This article considers whether and if so, under what conditions, the practice of forced population transfer can be regarded a form of genocide, notwithstanding its formal exclusion from the Genocide Convention. This is particularly relevant in the context of the pending genocide case before the International Court of Justice between Croatia and Serbia since both states essentially base their claims on acts of ethnic cleansing. International case law on this matter is far from clear, yet it points to the conclusion that ethnic cleansing may rise to genocide when carried out with genocidal intent. In contrast, Croatian courts seem to have simply equated the intent to ethnically clean a given area with the intent to destroy. Following a brief overview of Croatian case law, this article considers the viability of the pending genocide allegations and whether the Croatian claim and Serbian counter-claim have any prospects of success.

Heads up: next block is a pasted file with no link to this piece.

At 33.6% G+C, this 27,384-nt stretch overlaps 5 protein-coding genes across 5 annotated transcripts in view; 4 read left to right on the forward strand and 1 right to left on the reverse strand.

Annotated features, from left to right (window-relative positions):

Schabas, supra note 13, p. 233, warns that every violation of international law may involve some of the acts prohibited by Art 2 of the Convention and, if associated with intent to destroy, can amount to genocide.
Tolimir Trial Judgment, supra note 20, para. 777.
Comp. Lüders, supra note 21, p. 224. and Hübner, supra note 24, pp. 211–212 (rejecting the argument that a group will be able to exist elsewhere, since it is sufficient that the perpetrator's intent to partially destroy a group refers to a geographically limited territory).